by Mike Shea on 10 March 2014
With the birth of D&D Classics, we now have access to hundreds of old-school D&D adventures published over the past thirty years. And that's just D&D adventures. There are hundreds of adventures for other game systems as well. Over the past year, we've seen the release of a great variety of new fantasy RPG systems as well. Though written for older editions of D&D, we can convert them to the system of our choice and enjoy them all the more.
In today's article we'll discuss how best to convert and build off of published adventures for our own games.
It's important to begin by considering what published adventures bring us in the first place. While some GMs like to run adventures word for word, consider using an adventure as a seed or scaffold to build your own game. When you think of an adventure as a modular series of components, it becomes a lot easier to use the components that work in your particular system of choice. The story seed, NPCs, adventure locations, and other parts may work fine for you while other things like the stat blocks or encounter descriptions may not.
The stat blocks for monsters are likely the first thing you'll have to toss out if running an adventure with a different game system. The names of the monsters, however, along with their descriptions, may be all you need. If the adventure is relatively traditional, you might be able to replace monsters directly by using the stat blocks from your favorite monster manual or bestiary. Sometimes the level might not be right so, at a minimum, you might need to increase or decrease levels to fit the level of the adventure.
If the monsters in the adventure are specialized or the level ranges are too far off, use the ancient art of reskinning to take existing monster stat blocks in your chosen system and reflavor them to fit the monsters in the adventure.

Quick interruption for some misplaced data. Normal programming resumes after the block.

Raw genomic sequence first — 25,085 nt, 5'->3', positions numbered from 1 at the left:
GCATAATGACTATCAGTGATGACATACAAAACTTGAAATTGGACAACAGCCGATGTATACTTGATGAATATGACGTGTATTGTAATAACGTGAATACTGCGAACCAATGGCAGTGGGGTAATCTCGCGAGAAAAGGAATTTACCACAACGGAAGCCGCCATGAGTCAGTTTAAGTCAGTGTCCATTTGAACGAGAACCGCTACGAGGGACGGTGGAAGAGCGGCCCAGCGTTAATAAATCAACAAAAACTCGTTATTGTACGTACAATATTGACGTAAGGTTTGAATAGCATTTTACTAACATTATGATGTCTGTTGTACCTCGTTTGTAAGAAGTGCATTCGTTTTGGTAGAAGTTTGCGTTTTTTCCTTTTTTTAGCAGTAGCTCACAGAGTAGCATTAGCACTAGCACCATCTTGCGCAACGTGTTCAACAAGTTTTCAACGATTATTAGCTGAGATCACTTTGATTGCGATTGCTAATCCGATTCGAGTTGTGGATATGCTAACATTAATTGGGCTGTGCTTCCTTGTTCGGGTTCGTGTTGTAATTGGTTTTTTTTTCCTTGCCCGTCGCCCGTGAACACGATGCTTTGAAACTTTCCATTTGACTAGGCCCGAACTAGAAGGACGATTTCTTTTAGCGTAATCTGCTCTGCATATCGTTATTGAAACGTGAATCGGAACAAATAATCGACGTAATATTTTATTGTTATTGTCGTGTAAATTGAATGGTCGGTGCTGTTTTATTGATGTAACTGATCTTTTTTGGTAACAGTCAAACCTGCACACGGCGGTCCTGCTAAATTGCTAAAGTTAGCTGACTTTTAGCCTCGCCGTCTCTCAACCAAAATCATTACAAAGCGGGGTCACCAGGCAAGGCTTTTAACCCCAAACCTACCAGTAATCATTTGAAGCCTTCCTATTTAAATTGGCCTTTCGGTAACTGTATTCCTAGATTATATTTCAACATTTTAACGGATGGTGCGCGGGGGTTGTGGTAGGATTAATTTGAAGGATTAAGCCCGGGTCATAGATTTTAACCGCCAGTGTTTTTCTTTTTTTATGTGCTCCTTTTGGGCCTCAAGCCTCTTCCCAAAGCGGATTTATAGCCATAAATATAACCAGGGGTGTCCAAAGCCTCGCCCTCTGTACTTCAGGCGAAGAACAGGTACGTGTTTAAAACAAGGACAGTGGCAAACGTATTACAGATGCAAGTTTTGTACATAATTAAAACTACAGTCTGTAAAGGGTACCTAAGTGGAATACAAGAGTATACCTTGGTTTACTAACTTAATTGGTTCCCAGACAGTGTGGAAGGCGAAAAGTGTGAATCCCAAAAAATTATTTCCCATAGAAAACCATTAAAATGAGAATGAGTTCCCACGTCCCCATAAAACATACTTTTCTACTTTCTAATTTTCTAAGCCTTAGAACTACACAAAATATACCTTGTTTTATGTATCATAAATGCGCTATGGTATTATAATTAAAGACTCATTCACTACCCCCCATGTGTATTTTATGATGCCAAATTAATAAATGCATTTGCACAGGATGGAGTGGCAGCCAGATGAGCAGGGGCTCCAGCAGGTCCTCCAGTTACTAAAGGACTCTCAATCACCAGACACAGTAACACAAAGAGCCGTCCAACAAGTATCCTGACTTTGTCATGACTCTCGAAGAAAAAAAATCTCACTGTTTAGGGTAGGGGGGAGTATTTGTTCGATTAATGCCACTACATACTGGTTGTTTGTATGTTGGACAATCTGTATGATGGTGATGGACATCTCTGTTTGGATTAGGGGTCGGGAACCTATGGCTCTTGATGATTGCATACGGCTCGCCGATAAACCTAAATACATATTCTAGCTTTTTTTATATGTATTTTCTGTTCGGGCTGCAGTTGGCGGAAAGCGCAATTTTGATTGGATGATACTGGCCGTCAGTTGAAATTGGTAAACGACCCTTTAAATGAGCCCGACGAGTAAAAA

If reskinning won't do (and 99% of the time, it should), systems like 4th Edition and 13th Age include charts for quickly building your own monsters. They take a bit more time to make, but they can serve well. These statistics can also work well for traps or other inanimate threats.
If you're using a more open system like Fate Core, Dungeons of Fate, or Dungeon World, you might not need anything more than the name of the monster itself to build an interesting encounter. These lightweight systems make it easy to build monsters right at the table.
If you strip out the stat blocks and crunchy math bits and likewise retwist the plot and the story to fit your own idea, what exactly do you get from a published adventure? The best value of published adventures are in interesting adventure locations and interesting NPCs. Good adventure locations can be hard to improvise. It's hard to come up with rich, detailed environments full of fantastic elements. Even when stripped of the story and monster stat blocks, the rooms, chambers, towns, and cities of published adventures can come alive in the adventure we actually run at the table.
The same is true for NPCs. Published adventures can contain numerous interesting NPCs that breathe life into your game. It's up to you to determine which of these NPCs may be interesting to your group but don't force it. Even if a published adventure focuses on a key NPC, if that one simply doesn't end up being very interesting to your group, throw it out and focus on the ones they DO find interesting.
With your fantastic adventure locations in hand and your rich NPCs ready to walk the land, it's time to set them in motion. Don't worry about following the plot of the adventure you have word for word. Use the story of a published adventure as a potential guide, an initial motivation, that sets moving parts in motion. Once things are in play, once they are influenced by the actions of the PCs, let things go in whatever direction they head. Feel free to move or restructure adventure locations to suit the paths of the PCs. Make it a living breathing world.
For the Lazy Dungeon Master, published adventures do the heavy lifting of building out histories, NPCs, and detailed locations. We lazy DMs can use them as a toolkit to make sure we bring a living breathing detailed world to our PCs every game session without having to hand-write it all ourselves.
Make published adventures your own and use them to build a living breathing world.
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